Planetary Size Collision Could Explain Density Anomaly in Kepler-107 System

Image Credit: NASA/JPL-Caltech

Image credit: NASA/JPL-Caltech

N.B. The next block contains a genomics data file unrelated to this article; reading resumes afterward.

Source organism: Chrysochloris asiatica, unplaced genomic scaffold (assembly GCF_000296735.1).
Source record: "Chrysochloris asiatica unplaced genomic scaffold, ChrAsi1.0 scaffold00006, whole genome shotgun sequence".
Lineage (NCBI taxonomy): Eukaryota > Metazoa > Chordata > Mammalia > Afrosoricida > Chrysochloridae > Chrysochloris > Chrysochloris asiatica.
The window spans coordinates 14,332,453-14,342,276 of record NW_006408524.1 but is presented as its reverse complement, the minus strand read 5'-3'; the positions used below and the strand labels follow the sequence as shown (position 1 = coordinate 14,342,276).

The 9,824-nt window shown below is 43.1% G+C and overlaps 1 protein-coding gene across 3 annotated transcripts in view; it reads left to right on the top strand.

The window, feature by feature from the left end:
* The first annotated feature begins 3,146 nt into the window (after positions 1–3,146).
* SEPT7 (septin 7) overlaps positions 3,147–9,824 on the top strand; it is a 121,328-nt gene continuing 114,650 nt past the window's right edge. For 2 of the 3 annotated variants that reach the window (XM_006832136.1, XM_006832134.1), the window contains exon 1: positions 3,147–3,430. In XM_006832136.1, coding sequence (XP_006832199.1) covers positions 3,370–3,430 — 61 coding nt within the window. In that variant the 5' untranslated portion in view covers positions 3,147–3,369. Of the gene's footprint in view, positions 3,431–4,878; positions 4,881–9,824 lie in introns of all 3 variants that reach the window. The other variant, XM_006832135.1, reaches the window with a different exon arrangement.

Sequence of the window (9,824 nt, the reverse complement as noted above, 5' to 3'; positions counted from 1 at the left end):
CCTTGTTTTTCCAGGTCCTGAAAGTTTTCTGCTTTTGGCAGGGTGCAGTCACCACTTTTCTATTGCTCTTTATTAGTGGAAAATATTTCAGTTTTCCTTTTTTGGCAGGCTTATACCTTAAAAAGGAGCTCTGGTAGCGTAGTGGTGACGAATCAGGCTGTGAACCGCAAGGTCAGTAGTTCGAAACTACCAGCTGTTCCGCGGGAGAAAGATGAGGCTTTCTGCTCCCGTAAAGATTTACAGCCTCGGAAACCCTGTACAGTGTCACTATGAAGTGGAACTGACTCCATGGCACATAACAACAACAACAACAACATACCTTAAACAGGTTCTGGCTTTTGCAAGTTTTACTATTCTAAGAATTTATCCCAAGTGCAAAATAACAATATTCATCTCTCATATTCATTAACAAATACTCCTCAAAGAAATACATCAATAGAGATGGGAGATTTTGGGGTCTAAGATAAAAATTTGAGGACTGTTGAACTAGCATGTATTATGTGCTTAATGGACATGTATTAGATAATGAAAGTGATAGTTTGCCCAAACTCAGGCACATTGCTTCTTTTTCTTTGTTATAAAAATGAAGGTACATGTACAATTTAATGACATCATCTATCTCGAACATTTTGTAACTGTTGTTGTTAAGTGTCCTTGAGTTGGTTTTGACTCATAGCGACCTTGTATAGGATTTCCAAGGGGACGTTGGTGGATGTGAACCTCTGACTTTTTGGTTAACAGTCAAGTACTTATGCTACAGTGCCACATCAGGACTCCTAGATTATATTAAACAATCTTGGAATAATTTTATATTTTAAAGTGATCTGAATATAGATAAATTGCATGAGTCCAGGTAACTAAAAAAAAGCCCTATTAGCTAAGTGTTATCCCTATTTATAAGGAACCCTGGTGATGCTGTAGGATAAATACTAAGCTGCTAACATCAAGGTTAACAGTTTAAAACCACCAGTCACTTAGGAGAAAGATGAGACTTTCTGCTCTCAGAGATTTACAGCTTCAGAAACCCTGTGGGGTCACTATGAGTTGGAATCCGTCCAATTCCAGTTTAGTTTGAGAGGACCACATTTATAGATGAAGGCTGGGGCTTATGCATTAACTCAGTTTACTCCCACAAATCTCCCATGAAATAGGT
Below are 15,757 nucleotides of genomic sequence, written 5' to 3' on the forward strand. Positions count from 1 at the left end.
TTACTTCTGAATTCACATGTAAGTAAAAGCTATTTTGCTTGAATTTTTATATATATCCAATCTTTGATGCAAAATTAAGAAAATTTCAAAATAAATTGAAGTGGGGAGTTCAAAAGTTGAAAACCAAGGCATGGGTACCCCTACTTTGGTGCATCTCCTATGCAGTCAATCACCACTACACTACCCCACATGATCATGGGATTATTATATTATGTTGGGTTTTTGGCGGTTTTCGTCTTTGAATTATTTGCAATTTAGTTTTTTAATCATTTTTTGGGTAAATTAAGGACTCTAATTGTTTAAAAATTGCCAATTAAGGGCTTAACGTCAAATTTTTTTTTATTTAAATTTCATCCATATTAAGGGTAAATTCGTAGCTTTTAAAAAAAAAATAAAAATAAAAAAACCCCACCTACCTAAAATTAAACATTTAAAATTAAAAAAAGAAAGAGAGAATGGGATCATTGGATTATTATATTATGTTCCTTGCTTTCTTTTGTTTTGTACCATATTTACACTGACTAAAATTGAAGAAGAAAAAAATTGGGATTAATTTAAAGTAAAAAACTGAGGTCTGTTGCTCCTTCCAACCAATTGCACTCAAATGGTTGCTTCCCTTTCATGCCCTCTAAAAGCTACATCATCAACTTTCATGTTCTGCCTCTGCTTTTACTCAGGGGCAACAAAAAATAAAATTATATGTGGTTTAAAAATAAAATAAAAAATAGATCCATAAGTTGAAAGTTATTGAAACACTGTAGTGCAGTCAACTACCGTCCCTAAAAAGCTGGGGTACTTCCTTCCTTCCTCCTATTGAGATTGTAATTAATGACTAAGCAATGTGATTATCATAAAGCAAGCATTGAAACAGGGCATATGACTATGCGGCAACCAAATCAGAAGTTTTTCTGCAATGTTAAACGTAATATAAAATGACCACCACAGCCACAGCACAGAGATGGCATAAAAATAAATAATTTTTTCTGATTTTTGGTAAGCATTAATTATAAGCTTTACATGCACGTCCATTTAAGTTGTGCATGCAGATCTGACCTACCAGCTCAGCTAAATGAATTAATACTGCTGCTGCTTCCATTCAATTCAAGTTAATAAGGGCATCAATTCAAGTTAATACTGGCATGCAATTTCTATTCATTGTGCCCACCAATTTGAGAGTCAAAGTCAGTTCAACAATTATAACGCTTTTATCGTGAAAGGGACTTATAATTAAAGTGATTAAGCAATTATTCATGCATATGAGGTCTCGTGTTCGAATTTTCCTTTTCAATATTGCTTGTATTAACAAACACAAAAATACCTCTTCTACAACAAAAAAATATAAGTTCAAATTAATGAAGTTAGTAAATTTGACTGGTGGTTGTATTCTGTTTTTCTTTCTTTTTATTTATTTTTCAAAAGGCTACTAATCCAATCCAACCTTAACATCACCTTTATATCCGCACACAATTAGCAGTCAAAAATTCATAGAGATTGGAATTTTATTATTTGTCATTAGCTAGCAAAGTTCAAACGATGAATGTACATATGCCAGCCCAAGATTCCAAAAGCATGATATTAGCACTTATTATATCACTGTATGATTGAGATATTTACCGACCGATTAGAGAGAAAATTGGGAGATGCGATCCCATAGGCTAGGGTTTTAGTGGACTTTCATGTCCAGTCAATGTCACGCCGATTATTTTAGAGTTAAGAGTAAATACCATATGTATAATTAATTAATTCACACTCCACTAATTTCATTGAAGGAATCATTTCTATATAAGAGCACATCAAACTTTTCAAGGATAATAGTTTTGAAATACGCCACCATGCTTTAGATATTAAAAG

Kepler-107, a star over 1,700 light years from Earth, was found in 2014 to have at least four planets orbiting it. One of those planets, Kepler-107c, has an average density that is more than twice that of the Earth’s, which would be anomalously high for a terrestrial planet. One possible mechanism for getting a high density contrast between terrestrial planets would be to have a major impact. This impact would strip the outer layers of the planet away, leaving the denser core as a majority fraction of the leftover body. While this theory potentially explains the density anomaly of the Kepler-107c, it does not explain why the planet is not the closest to the sun, which is typical of the densest planet in a solar system. READ MORE

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